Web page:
5 Alarming Facts About Prescription Drugs
Prescription drugs are prevalent in today’s society. While many drugs may be necessary in some situations, the fact that there are some drugs that carry health risks that exceed their perceived benefit is very real. Of course, this post is not to turn anyone off from taking their meds; in fact, it is simply here to educate you so you can be more informed when you and your doctor are making decisions regarding your health.
5 Facts about Prescription Drugs
While it’s never a good idea to stop taking your prescriptions without your doctor’s approval, there are things you should know if you want to practice a natural lifestyle. I don’t want to share this to scare you, but merely to increase your awareness. With that said, let’s move on to 5 fairly alarming facts you might not know about prescription drugs.
1. You Might Be Getting a Huge Dose of Someone Else’s Drugs
There are a lot of people and businesses—yes, even some hospitals—that still flush unused and expired medicine down sinks and toilets.  Flushing those means they enter into our water supply. Although no one’s really sure what that means for human and animal health, it’s probably not good. One researcher looked at the effects of birth control pills in our waters and noticed higher levels of estrogen ultimately making male fish infertile.  Another found alarmingly high levels of metformin, a diabetes drug, in Lake Michigan.  You could be getting a medicine you don’t need, and it seems it’s all in the water.
2. Counterfeit Drugs Are Common and Deadly
The latest scandal from China saw the seizure of over 440,000 chromium-laced capsules.  Normally made from edible gelatin, medical capsules are safe to eat, but these used industrial gelatin, something that left the toxic metal behind. Chromium can build up in the body causing organ damage, so the biggest problem now? Tracking down the other 90 million capsules sold by the illegal workshop. But this problem is nothing new; counterfeit drugs are disturbingly common in this day and age.
3. Approved Doesn’t Mean Safe
Antibiotics can have serious—sometimes, unintended—side effects. Many times, antibiotics are over prescribed; this overuse leads to antibiotic resistance, and ultimately to new bacterial strains that can’t be treated. These “superbugs” are even responsible for deaths, with the CDC reporting in 2013 that the U.S sees “at least 2 million infections and more than 23,000 deaths each year” from “highly-resistant bacteria.”  There’s even evidence that broad-spectrum antibiotics — those prescribed for major infections—could even be a factor in early childhood obesity.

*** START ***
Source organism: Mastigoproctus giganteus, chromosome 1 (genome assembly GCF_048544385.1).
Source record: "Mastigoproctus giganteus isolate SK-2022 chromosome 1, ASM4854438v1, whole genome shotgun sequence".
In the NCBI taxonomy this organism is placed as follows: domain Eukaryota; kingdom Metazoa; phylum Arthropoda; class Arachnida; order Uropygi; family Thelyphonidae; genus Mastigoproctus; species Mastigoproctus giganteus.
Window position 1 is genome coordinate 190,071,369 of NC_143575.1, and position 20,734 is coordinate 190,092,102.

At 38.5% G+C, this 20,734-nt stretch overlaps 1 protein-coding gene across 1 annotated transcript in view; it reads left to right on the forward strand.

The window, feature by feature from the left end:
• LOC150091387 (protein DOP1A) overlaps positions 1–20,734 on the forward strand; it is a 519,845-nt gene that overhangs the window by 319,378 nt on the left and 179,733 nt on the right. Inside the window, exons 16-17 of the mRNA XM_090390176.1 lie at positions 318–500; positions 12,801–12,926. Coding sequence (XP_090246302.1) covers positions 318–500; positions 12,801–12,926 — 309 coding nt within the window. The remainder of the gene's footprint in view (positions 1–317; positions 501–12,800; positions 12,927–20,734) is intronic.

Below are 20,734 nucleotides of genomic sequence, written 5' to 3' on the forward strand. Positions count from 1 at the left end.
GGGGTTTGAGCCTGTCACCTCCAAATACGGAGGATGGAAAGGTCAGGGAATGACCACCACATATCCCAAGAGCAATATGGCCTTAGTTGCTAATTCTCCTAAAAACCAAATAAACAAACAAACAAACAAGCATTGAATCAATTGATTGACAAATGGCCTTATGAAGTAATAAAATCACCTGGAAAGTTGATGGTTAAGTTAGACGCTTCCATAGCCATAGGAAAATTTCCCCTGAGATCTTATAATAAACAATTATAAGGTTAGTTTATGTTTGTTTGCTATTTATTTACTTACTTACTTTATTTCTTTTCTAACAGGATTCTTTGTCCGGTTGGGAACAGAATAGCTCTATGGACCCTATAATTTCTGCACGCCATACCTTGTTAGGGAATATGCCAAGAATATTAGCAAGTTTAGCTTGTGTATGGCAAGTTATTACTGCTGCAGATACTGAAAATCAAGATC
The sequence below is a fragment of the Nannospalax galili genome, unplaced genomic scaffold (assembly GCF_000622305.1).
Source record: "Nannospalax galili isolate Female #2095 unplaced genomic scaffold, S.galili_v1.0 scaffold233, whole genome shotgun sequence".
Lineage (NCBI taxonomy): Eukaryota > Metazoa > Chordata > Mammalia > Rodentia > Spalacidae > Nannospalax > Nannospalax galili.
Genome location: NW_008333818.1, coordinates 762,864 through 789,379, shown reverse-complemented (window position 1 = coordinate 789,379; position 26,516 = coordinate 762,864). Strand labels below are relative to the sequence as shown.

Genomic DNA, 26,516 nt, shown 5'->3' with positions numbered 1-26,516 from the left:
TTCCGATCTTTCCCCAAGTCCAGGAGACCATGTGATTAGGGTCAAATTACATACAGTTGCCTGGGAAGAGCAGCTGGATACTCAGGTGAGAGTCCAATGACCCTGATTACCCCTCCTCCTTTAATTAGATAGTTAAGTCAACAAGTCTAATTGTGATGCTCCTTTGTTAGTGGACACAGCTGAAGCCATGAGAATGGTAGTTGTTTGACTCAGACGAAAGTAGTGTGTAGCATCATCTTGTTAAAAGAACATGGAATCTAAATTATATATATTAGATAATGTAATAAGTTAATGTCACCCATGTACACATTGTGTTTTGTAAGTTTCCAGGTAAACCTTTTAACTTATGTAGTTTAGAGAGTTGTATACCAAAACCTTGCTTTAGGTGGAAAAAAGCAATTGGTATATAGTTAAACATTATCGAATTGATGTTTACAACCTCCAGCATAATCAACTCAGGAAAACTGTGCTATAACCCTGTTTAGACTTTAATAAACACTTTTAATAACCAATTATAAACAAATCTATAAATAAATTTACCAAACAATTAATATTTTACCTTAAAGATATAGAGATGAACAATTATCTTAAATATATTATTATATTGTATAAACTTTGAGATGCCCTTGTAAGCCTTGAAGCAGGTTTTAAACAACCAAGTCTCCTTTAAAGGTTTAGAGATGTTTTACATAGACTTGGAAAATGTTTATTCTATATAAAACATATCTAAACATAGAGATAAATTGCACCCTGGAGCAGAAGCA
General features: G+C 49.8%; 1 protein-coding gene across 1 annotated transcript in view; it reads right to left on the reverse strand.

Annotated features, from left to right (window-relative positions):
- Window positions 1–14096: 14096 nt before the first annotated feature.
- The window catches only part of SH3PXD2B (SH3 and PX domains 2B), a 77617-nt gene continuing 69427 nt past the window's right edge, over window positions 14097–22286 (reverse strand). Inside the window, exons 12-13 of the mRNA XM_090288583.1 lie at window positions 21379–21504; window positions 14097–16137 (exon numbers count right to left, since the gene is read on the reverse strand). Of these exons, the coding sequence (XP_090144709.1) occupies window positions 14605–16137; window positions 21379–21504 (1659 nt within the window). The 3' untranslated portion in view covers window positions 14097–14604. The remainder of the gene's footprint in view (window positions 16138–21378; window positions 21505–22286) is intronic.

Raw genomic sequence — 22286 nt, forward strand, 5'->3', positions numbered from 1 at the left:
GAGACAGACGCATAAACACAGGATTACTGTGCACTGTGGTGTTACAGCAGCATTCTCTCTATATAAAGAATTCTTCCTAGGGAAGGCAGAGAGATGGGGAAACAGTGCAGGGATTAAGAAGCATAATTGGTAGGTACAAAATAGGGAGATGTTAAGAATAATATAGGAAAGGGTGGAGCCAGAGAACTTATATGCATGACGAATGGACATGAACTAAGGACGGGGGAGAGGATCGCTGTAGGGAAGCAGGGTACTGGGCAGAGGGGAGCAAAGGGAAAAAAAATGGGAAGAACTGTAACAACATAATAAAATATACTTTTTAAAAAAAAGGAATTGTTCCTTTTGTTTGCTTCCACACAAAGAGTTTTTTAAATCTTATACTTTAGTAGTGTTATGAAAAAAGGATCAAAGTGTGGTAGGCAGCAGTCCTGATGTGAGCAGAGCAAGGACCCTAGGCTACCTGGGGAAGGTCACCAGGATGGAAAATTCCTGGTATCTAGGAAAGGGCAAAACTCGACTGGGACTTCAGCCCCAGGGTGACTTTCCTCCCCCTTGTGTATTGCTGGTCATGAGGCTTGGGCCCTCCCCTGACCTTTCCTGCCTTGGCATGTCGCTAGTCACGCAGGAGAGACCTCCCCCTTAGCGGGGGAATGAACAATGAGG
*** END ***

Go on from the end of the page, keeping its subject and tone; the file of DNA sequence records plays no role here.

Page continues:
4. Antidepressants May Harm Newborns
Recent studies suggest that pregnant women taking antidepressants can pass the medications along to their unborn children via the placenta.  The biggest worry here is medicine that blocks a mother’s serotonin levels may affect the child’s development.  While you should never just stop taking these medications without a doctor’s consent, prenatal exposure to these pills can double a child’s chances for ADHD and lead to a number of developmental delays—even raise a child’s risk for autism. 
5. Even Legitimate Drugs Aren’t Immune from Safety and Sanitary Issues
But it’s not just the counterfeit drugs I mentioned earlier that are unsafe. Compounding pharmacies — companies that mix unique or hard-to-find drugs — have been the subject of an FDA crackdown ever since an outbreak of fungal meningitis in 2012.  With 1-3% of medication coming from these pharmacies, the prescriptions can often be meant for cancer patients, so it’s nice to know the FDA is regulating these groups.
Unfortunately, prescription abuse is a growing concern. Recently, the Drug Enforcement Agency (DEA) announced a plan to allow you to return unused pills to pharmacies in an effort to cut down on this issue. The program also sounds like a great plan to curb unintended pollution in our water supply!
Did you know about these facts? Tell us what you think in the comment section!
- Sutherly, B. Unused meds go down the drain, worrying environmentalists. The Columbus Dispatch.
- Kidd, K. Direct and indirect responses of a freshwater food web to a potent synthetic oestrogen. Philosophical Transactions B.
- Klaper, R. et al. Metformin exposure at environmentally relevant concentrations causes potential endocrine disruption in adult male fish. Environmental Toxicology & Chemistry. 34 (2).
- Gao, K. 90 million pill capsules laced with toxic metal are sold in China; 11 arrested. South China Morning Post.
- Centers for Disease Control & Prevention. Antibiotic Resistance Threats in the United States, 2013. Centers for Disease Control & Prevention.
- Bailey, L. C. et al. Association of Antibiotics in Infancy With Early Childhood Obesity. JAMA Pediatrics. 168 (11).
- Ewing, G. et al. Placental Transfer of Antidepressant Medications: Implications for Postnatal Adaptation Syndrome. Clinical Pharmacokinetics.
- Rabin, R. Are Antidepressants Safe During Pregnancy? New York Times.
- Clements, C. et al. Prenatal antidepressant exposure is associated with risk for attention-deficit hyperactivity disorder but not autism spectrum disorder in a large health system. Molecular Psychiatry.
- Harrington, R. et al. Prenatal SSRI use and offspring with autism spectrum disorder or developmental delay. Pediatrics. 133 (5).
- U.S Food & Drug Administration. Multistate outbreak of fungal meningitis and other infections. U.S Food & Drug Administration.